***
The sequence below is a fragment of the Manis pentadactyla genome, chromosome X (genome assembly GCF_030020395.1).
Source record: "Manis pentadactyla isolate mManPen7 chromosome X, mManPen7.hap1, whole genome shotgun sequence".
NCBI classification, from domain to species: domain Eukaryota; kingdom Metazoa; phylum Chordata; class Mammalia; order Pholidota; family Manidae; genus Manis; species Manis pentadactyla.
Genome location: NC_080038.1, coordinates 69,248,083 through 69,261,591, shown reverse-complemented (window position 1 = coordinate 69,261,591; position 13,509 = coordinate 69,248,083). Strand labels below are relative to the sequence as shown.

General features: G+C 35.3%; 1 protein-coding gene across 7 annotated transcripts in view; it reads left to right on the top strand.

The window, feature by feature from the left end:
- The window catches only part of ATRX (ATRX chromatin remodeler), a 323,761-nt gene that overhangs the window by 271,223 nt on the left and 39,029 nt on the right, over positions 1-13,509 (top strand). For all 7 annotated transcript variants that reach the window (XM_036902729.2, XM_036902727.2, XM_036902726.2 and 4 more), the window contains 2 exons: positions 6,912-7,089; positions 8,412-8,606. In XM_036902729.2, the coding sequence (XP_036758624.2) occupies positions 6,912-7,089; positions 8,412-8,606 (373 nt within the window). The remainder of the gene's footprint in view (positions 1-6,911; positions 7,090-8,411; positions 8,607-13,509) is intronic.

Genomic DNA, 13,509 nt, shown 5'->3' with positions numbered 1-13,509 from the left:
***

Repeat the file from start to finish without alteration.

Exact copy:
The sequence below is a fragment of the Manis pentadactyla genome, chromosome X (genome assembly GCF_030020395.1).
Source record: "Manis pentadactyla isolate mManPen7 chromosome X, mManPen7.hap1, whole genome shotgun sequence".
NCBI classification, from domain to species: domain Eukaryota; kingdom Metazoa; phylum Chordata; class Mammalia; order Pholidota; family Manidae; genus Manis; species Manis pentadactyla.
Genome location: NC_080038.1, coordinates 69,248,083 through 69,261,591, shown reverse-complemented (window position 1 = coordinate 69,261,591; position 13,509 = coordinate 69,248,083). Strand labels below are relative to the sequence as shown.

General features: G+C 35.3%; 1 protein-coding gene across 7 annotated transcripts in view; it reads left to right on the top strand.

The window, feature by feature from the left end:
- The window catches only part of ATRX (ATRX chromatin remodeler), a 323,761-nt gene that overhangs the window by 271,223 nt on the left and 39,029 nt on the right, over positions 1-13,509 (top strand). For all 7 annotated transcript variants that reach the window (XM_036902729.2, XM_036902727.2, XM_036902726.2 and 4 more), the window contains 2 exons: positions 6,912-7,089; positions 8,412-8,606. In XM_036902729.2, the coding sequence (XP_036758624.2) occupies positions 6,912-7,089; positions 8,412-8,606 (373 nt within the window). The remainder of the gene's footprint in view (positions 1-6,911; positions 7,090-8,411; positions 8,607-13,509) is intronic.

Genomic DNA, 13,509 nt, shown 5'->3' with positions numbered 1-13,509 from the left: